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Also, you’re allowed to not want oral sex. It’s not a requirement, and plenty of people have satisfying sex lives without it. I’m always going to come down on more communication, so yes, I think you should talk to your husband, specifically seeking positive feedback and support. Remind him that an ex put in your head the idea that your vagina is disgusting, and that you could use his reinforcement to help nourish your self-image. Ask him honestly what he thinks, and whether there is anything beyond your reaction that one time that he went down on you that is holding him back. What you describe is a feedback loop of sensitivity: You feel uncomfortable, and your lack of comfort makes him uncomfortable, which makes you feel more uncomfortable, and so on. With support, you can break that cycle and you should if that is, in fact, what you really want.

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Dear How to Do It,

I’m 40 soon, and after years of heartbreak from various relationships and two abusive relationships, I’ve found someone who is beyond incredible. He’s the funniest, kindest, most intelligent, and talented person I’ve ever met. I can completely be myself with him, and he makes me feel so loved and valued, and we want the same thing for the future. I pinch myself. We’ve been together for just more than a year, but because of me moving in with him at the start of quarantine, things accelerated quickly. But it feels natural and right. I’m a bisexual woman, and in my heart of hearts, I think I’ve always known I’d prefer to end up marrying a man, as I’m just more naturally attracted to men. (Although I have to admit, it does break my heart a bit that I’ll never be with a woman again.)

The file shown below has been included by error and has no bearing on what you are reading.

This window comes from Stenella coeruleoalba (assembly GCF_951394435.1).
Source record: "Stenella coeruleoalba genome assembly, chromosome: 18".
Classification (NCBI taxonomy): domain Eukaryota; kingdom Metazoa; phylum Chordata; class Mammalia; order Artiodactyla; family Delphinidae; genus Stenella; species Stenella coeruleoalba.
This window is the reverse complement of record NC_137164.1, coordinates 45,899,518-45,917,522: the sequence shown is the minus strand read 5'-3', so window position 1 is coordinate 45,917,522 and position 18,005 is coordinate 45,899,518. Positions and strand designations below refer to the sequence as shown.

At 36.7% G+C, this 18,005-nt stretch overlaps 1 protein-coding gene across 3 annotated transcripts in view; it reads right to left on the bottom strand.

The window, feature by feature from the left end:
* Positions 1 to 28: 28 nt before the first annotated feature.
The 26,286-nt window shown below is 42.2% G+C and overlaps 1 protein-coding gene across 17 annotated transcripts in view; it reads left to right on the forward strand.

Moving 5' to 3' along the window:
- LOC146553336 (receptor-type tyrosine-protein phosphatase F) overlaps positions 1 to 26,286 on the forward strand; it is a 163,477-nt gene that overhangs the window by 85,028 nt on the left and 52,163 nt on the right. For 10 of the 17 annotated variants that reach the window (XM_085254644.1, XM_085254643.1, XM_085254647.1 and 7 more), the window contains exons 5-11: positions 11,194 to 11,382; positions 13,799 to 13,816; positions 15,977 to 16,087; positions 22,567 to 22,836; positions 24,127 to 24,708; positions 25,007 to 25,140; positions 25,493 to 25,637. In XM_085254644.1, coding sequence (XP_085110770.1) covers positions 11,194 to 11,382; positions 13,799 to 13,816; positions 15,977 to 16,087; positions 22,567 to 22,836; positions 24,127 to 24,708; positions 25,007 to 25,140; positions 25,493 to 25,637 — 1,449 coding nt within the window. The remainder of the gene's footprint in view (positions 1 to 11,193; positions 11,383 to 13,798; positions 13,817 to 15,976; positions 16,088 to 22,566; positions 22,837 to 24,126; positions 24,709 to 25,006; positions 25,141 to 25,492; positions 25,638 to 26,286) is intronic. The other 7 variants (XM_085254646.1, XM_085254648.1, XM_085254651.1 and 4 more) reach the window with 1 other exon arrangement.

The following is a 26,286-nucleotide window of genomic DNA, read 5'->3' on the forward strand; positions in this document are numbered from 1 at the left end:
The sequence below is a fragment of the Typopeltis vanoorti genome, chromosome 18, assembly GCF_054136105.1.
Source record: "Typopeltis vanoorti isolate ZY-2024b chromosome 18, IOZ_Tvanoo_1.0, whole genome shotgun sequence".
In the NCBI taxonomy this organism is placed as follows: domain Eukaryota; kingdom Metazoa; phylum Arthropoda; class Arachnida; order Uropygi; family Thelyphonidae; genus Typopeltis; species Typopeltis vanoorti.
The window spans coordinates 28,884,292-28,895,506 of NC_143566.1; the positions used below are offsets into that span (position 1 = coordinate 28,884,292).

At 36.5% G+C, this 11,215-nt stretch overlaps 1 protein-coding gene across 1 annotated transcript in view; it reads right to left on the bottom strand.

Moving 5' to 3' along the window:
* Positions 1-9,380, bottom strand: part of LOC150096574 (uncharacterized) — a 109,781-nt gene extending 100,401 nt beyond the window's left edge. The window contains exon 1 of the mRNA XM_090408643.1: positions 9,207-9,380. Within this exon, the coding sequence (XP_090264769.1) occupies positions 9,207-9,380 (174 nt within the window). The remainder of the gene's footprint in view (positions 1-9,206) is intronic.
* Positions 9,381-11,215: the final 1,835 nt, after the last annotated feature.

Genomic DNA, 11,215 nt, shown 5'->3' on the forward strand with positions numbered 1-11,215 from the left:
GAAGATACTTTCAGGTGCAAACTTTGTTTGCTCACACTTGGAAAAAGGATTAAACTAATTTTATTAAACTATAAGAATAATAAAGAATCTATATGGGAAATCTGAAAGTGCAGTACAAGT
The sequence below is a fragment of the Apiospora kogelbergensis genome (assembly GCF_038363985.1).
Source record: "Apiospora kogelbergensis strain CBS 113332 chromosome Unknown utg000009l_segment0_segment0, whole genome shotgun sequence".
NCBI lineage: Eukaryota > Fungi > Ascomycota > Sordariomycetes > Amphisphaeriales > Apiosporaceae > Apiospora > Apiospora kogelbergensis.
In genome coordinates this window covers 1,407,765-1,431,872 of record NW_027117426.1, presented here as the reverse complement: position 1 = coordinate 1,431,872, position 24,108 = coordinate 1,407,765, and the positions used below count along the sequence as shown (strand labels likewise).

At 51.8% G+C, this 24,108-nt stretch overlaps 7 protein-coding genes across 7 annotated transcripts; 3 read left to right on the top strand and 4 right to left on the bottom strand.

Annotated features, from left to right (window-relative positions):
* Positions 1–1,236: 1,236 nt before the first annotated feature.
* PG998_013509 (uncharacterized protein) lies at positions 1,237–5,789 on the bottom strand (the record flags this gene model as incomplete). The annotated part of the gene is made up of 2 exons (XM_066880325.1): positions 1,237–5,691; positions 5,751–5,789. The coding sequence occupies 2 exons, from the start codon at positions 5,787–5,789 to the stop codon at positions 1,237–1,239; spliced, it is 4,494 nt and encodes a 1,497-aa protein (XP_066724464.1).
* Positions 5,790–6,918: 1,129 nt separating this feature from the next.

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Now the but: Our sex life just isn’t doing it for me at all, and this is made worse by the fact that the person I was with before him was the best sex I’d ever had—seriously kinky and mind blowing. We weren’t really on the same wavelength intellectually, but I can only describe the sexual connection we had as something that felt chemical, it’s like our hormones were completely compatible. Anyway, that relationship did not end well. I know I want to be with my boyfriend always, and our sex isn’t bad—he’s really attractive and he knows what he’s doing, but it’s quite vanilla. We occasionally use toys, which I enjoy a lot, but it doesn’t have that natural passion. Plus, and I know it sounds strange, but I don’t like his natural smell? He’s a very clean, fresh-smelling person, but I feel like his natural smell isn’t compatible with my nose.